Alan Gross: Castro's prisoner
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    Cuba Sees an Opening

    Cuba Sees an Opening
    By Mauricio Claver-Carone Tuesday, April 2, 2013

    The State Department is reportedly considering dropping Cuba's
    designation as a state sponsor of terrorism. Doing so would hand Havana
    a major – and unmerited – diplomatic victory.

    Cuba's Castro brothers have spent billions of dollars over the last
    decade seducing U.S. farm bureaus and agri-business to lobby Congress to
    support lifting sanctions on Cuba. Recently recognizing that Congress is
    unlikely to support unconditional changes, and perceiving a possible
    opening with the new Secretary of State John Kerry, Castro lobbyists
    have shifted their focus to the Obama administration and a related goal:
    the removal of Cuba from the State Department's list of state sponsors
    of terrorism.

    Kerry supported unilaterally easing sanctions on Cuba during his Senate
    career, and speculation that the State Department is considering
    removing Cuba from the state sponsor list – which also includes Iran,
    Sudan, and Syria – has been spurred by news reports citing contradictory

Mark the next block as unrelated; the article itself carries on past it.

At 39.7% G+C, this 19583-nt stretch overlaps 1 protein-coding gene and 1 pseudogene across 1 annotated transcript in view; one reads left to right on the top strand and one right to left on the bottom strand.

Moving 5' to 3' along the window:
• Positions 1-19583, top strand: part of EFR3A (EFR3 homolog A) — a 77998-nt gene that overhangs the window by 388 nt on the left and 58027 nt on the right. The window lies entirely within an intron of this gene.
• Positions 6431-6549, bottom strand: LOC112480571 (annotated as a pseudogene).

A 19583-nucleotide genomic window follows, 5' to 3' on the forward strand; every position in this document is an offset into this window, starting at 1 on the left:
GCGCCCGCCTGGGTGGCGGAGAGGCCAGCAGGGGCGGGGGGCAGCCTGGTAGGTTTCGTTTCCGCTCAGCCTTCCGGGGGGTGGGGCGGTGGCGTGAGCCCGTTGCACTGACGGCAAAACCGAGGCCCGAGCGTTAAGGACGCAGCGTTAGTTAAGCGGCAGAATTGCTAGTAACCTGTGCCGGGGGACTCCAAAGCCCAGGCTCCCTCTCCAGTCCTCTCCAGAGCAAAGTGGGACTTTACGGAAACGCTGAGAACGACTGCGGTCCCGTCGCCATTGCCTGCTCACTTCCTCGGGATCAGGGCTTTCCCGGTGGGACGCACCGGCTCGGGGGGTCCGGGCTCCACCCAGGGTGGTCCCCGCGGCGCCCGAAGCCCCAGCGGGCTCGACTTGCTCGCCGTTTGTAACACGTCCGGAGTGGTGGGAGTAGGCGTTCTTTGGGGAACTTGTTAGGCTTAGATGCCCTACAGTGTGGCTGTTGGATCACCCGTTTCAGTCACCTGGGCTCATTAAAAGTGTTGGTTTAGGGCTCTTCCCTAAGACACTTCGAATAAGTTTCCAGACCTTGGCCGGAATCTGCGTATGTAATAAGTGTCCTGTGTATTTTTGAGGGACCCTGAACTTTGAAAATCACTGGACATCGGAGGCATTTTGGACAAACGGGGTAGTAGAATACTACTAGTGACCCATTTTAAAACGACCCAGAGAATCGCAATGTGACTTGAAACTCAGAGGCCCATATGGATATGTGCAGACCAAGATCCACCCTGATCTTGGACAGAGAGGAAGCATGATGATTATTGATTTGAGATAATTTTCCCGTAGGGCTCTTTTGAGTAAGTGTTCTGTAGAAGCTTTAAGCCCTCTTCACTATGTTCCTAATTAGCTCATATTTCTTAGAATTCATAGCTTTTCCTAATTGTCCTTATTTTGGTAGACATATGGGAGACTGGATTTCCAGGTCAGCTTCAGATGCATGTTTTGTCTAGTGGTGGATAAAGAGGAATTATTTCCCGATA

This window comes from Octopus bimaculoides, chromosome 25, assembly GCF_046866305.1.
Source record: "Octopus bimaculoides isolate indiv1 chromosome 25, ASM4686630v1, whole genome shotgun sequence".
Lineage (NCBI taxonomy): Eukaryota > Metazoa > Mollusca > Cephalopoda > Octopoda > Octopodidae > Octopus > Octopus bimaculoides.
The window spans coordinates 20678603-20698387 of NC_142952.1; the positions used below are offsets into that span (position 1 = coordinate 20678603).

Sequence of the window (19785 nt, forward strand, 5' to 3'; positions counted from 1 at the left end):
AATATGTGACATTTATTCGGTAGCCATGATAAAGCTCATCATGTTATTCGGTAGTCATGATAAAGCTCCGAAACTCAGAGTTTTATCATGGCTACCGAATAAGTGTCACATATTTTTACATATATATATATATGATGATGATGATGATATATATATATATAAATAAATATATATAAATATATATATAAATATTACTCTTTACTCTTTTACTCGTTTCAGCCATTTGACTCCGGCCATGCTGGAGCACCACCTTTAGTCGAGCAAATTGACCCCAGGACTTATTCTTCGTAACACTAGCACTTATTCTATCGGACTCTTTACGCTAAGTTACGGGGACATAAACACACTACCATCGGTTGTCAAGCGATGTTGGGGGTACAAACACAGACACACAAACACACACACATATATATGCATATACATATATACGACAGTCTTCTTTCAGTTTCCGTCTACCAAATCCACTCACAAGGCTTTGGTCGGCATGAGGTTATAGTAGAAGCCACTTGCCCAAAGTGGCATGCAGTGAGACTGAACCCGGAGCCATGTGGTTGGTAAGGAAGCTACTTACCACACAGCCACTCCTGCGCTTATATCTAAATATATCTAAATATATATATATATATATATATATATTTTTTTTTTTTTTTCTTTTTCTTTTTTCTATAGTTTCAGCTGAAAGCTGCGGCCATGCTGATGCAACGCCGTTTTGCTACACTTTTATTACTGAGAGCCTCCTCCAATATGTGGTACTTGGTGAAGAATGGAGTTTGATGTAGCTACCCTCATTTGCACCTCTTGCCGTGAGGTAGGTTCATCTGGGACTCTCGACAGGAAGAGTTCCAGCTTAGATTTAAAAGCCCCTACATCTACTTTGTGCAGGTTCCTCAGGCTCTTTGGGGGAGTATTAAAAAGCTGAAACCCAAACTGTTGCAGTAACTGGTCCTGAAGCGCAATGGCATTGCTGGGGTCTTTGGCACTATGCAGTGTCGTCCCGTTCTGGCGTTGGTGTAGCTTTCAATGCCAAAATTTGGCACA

remarks from anonymous administration sources. Some high-level diplomats
    have suggested Cuba be dropped from the list, according to the Boston
    Globe. But the State Department's spokesperson Victoria Nuland clarified
    in late February that it had "no current plans" to change Cuba's
    designation as a state sponsor of terrorism. However, that has not
    slowed efforts by those seeking rapprochement with the Castro regime, as
    a final decision will not be officially revealed until April 30.

    Cuba has been on the state sponsors of terrorism list since 1982 due to
    its hostile acts and support of armed insurgency groups. While being on
    the list of terrorist sponsors imposes sanctions such as prohibiting the
    United States from selling arms or providing economic assistance,
    removing Cuba from that list would have little effect on these
    sanctions, as these were separately codified in 1996. However, it would
    certainly hand the Castro brothers a major – and unmerited – diplomatic
    victory. The Castros have long protested and sought to escape the
    ostracism associated with the terrorism listing, while refusing to
    modify the egregious behavior that earned them the designation. They are
    also hoping the change could improve their standing among otherwise
    reluctant members of Congress and lead to an unconditional lifting of
    sanctions in the near future.

    Pursuant to the statutory criteria stipulated under Section 6(j) of the
    Export Administration Act (as currently re-authorized under the
    International Emergency Economic Powers Act), Cuba can only be removed
    from the state sponsors of terrorism list in two ways:

    Option one is to have the U.S. president submit a report to Congress